A Critical Research Paper on the Role of Audience in the Performing Arts
In the modern day arts events, there is significant change, which has happened in this critical and influential arts scene. The type of revolution that has taken place in the contemporary art environment has led to development and emancipation of essential art fundamentals, which were initially practiced in the Shakespearean age. The virtue of audience participation has been fundamentally changed in a great manner. According to Levine “At any given show, audience members might applaud mid-scene, shout along with their favorite snippets of dialogue, boo, hiss, carry on a loud running commentary, smoke cigars and spit tobacco juice on the floor…” In essence, in those days the participatory mechanisms found in a theatre contained active elements giving the audience a chance to charge as the play proceeds.
In the modern day play environment the audience is elementally reduced to a passive platform whereby only observatory elements are promoted as opposed to traditional rendition and participatory criterion (Henrick, 2004). This therefore implies that currently majority of the theatre participants do not adequately in accomplishing critical elements of the play from as their experience is reduced to that of an observatory perspective. Some of the behaviors that are considered in the modern day performing art environment entail more of orderly provisions. The audience is given limited chances to indulge into the critical elements of the play, for instance, the aspect of etiquette has taken a different dimension. The behavior can be compared vividly to the elements instituted in The Metropolitan Museum of Art, which is described as having a ‘closed operation’. In this sense, certain elements like the enforcement of a dress code, exclusion of young children, tobacco, and canes, controlled aspects of audience, for instance, loud talking, hooting and shouting.
In addition in the modern day performing arts scene there is the inclusion of viewer discretion warning requirements, limit on participants/audience, and institution of parental advisory rules and regulations (Henrick, 2004). These new age elements serve to define some of the behavioral characteristics associated with the modern setting and they further the initial developments in regard to similar provisions as seen in the Metropolitan Museum of Art. The shift from the 19Th century audience mindset to more modern standards is critically indicative of the changing American culture trends regarding etiquette. This is especially connected to a historical perspective in which Americans feared the transgression into the culture from exotic cuture elements. This led to the formulation of strategies and mannerisms that would subserviently affect the growing exotic population from gaining an intrusive ability (Henrick, 2004).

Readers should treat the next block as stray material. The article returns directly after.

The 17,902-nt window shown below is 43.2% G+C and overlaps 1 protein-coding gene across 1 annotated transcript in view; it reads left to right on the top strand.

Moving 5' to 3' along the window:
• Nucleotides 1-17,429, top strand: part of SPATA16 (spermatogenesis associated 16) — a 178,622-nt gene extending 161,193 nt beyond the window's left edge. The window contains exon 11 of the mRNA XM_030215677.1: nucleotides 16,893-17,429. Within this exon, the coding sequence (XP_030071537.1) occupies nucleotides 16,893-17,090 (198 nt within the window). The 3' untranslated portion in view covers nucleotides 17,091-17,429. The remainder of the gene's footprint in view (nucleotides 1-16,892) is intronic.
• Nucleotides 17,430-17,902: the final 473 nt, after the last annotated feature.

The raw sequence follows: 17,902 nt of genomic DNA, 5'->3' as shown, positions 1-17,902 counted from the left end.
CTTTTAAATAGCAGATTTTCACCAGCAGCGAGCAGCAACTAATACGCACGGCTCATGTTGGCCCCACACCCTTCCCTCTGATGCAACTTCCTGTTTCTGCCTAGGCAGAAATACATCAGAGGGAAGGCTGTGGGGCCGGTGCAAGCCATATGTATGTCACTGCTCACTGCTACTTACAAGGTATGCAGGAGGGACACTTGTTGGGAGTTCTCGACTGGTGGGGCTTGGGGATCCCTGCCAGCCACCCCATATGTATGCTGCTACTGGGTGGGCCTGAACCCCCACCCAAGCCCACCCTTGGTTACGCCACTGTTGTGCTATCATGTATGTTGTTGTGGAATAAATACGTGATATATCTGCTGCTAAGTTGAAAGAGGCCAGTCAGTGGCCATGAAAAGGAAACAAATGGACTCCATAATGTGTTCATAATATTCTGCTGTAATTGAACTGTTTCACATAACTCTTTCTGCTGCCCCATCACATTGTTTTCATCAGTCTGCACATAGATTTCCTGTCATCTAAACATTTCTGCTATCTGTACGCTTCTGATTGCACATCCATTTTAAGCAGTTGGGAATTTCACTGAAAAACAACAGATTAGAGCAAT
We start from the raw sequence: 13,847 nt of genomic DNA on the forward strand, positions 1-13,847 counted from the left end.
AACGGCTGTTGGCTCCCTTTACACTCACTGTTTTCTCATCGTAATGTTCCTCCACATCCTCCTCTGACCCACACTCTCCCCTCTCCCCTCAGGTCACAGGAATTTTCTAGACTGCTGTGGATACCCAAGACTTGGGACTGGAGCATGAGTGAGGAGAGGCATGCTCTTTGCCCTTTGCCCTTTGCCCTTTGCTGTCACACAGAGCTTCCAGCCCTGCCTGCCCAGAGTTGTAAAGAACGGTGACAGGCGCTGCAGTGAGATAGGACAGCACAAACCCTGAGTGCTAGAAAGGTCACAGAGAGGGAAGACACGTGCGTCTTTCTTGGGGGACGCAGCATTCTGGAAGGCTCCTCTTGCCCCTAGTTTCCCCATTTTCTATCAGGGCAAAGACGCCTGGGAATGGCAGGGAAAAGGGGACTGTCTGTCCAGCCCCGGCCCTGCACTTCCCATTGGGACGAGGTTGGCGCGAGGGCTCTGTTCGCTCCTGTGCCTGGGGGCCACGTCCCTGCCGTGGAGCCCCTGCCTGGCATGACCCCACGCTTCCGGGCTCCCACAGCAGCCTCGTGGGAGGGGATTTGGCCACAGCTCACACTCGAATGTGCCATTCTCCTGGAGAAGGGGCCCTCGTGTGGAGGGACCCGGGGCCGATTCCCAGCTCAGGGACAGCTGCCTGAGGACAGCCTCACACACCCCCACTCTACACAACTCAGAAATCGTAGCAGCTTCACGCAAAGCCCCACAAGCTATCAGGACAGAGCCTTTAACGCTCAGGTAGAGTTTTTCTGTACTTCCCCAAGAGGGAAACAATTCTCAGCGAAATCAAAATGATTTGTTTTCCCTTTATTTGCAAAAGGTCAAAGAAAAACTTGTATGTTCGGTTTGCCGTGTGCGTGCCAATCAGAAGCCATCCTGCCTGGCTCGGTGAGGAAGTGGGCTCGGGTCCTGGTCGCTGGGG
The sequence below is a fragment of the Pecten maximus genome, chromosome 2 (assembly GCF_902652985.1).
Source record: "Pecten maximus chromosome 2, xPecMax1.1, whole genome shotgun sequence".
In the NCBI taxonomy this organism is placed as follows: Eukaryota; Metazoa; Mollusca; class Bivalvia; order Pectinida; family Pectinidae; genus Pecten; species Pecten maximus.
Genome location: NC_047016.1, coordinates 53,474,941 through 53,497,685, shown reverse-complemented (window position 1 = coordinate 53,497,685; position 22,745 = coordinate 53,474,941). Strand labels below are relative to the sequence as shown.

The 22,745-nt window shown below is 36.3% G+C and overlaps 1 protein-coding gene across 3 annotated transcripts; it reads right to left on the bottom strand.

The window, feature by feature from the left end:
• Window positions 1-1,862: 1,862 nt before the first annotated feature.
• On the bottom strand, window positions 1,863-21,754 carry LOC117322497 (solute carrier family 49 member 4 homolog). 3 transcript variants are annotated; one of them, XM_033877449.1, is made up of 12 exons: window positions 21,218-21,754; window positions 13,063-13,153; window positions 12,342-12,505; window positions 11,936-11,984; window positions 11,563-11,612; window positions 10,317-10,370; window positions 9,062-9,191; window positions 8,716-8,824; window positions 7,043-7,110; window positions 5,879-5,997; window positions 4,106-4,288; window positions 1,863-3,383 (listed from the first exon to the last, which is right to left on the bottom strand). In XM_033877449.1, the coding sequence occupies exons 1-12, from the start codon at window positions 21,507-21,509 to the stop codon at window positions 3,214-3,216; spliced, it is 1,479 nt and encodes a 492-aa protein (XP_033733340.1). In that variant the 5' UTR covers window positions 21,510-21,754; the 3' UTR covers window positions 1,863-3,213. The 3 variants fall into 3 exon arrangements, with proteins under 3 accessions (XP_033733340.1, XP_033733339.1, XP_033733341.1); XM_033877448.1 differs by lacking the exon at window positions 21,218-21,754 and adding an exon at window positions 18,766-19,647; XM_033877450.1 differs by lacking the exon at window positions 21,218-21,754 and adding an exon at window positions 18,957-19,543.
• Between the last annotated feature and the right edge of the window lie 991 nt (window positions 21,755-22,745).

As it is explained in the passage, “Many Americans feared that the basic fabric of their cultural existence was threatened by the influx of strangers, each of whom brought with them their own stories, songs, and dances.” Therefore, in a bid to inculcate unique perspectives into the culture element Americans tended to adopt more liberal approaches towards the enhancement of certain societal roles. The overarching effect was henceforth felt evenly across the significant racial, religious, and cultural divide leading to the emancipation of key behavioral elements, for instance, etiquette (Henrick, 2004).The contemporary audience has developed a more relaxed tendency towards the aspect of inculcating the virtue of patience in the watching of a play or a movie. The development of a more passive approach and subsequent sentimental issues regarding opera viewing has led to a critical attitude change (Henrick, 2004). The present day audience sails in the infamous first President of the New York labeling of an alternative audience as “the blessed joys of an attentive audience.